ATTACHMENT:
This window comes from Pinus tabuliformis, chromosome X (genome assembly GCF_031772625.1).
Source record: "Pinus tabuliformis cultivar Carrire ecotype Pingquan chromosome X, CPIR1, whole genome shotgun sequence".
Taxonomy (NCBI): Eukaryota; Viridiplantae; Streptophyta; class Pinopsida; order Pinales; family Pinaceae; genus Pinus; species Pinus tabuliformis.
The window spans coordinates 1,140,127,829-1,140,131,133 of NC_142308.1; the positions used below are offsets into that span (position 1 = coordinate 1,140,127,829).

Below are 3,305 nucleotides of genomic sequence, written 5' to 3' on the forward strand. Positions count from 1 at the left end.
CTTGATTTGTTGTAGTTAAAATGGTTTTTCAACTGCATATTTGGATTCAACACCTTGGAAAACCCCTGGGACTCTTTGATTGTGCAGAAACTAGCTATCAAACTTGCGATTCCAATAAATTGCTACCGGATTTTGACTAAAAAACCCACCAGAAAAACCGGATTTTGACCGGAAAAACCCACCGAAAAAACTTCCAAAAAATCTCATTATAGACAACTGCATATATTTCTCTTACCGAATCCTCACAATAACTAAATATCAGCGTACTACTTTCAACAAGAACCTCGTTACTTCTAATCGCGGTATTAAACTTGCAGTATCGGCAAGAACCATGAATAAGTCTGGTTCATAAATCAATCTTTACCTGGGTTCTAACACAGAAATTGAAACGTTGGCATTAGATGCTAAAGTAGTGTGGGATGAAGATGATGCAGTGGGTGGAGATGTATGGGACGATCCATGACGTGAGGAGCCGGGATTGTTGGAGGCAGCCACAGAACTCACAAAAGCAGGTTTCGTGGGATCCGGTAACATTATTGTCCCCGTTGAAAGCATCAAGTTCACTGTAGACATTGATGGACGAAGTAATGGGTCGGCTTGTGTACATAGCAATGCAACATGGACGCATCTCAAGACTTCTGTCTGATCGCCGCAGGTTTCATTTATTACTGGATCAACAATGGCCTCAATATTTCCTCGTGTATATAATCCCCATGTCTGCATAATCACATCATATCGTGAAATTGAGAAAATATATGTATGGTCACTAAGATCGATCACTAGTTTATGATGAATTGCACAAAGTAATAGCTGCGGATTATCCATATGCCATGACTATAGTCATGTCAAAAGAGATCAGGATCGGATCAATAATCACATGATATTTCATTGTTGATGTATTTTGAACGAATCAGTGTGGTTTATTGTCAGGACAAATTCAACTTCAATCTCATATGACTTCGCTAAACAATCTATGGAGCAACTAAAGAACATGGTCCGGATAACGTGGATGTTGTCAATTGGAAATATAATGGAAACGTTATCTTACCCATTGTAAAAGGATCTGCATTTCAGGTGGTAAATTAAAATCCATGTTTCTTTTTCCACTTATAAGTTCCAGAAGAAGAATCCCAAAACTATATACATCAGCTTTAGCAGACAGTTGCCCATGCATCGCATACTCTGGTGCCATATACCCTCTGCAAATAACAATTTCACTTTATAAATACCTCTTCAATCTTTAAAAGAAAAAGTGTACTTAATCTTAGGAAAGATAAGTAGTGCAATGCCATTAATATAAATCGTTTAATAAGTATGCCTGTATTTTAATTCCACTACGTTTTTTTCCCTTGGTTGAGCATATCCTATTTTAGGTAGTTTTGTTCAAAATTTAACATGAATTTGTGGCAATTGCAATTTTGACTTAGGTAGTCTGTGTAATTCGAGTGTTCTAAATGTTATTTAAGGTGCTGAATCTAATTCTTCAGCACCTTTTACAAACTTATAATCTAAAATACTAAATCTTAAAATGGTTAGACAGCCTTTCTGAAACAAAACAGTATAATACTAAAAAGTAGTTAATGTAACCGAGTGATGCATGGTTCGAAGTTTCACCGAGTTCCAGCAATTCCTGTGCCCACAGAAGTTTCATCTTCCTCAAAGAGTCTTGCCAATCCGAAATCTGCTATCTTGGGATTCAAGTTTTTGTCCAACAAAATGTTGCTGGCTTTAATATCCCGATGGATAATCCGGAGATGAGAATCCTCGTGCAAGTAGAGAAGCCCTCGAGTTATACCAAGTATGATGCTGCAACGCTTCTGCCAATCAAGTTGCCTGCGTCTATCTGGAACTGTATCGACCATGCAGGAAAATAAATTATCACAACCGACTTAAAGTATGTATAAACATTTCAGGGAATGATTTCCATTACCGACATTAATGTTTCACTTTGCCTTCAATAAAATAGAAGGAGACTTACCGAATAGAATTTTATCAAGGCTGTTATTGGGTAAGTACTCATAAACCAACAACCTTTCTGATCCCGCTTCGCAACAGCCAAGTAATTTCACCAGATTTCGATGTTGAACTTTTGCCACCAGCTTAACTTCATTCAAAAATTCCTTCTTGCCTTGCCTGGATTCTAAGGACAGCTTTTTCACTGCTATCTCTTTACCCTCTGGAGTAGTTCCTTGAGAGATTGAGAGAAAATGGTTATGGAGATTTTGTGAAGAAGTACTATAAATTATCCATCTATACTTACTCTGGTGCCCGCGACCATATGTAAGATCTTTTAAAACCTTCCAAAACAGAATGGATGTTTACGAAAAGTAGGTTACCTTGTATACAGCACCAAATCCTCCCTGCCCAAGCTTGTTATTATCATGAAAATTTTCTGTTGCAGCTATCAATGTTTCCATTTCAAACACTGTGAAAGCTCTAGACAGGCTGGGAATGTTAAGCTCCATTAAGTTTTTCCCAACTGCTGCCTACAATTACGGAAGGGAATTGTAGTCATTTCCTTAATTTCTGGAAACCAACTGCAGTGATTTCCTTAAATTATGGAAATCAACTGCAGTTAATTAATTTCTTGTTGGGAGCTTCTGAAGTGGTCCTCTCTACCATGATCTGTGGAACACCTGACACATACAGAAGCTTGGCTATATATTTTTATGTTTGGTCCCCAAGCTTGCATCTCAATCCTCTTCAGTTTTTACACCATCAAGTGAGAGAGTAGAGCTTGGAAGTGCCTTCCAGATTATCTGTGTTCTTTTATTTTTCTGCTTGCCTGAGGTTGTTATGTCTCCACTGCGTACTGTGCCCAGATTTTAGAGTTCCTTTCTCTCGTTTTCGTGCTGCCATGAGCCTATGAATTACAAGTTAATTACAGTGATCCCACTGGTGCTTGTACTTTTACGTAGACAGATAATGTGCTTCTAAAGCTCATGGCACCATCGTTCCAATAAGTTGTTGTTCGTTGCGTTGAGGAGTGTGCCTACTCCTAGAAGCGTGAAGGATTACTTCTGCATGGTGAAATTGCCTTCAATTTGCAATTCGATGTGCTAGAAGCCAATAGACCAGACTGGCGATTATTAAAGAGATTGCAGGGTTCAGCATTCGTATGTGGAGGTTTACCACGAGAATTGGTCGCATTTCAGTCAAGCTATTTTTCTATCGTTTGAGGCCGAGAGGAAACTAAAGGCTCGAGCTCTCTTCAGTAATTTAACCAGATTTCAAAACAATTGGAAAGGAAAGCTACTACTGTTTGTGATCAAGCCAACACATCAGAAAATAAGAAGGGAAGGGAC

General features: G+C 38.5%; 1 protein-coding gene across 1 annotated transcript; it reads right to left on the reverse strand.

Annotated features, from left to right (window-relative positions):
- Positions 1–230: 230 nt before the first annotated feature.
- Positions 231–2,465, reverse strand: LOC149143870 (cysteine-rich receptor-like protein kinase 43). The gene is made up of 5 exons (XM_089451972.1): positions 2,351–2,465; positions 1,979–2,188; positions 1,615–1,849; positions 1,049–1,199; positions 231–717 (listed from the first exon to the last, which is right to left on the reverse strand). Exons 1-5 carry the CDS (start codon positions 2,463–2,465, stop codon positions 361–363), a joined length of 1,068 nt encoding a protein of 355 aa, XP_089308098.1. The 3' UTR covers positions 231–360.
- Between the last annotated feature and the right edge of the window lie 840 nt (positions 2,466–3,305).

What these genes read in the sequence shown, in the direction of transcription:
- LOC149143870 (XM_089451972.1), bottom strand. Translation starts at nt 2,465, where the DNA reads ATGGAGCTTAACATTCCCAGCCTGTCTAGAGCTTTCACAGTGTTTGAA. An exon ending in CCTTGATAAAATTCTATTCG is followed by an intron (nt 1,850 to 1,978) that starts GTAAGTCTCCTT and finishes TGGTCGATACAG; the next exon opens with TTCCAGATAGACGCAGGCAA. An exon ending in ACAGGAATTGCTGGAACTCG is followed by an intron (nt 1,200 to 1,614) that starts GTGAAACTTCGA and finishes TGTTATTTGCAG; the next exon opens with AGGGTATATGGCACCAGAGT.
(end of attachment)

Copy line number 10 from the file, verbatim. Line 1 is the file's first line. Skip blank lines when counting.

- Positions 231–2,465, reverse strand: LOC149143870 (cysteine-rich receptor-like protein kinase 43). The gene is made up of 5 exons (XM_089451972.1): positions 2,351–2,465; positions 1,979–2,188; positions 1,615–1,849; positions 1,049–1,199; positions 231–717 (listed from the first exon to the last, which is right to left on the reverse strand). Exons 1-5 carry the CDS (start codon positions 2,463–2,465, stop codon positions 361–363), a joined length of 1,068 nt encoding a protein of 355 aa, XP_089308098.1. The 3' UTR covers positions 231–360.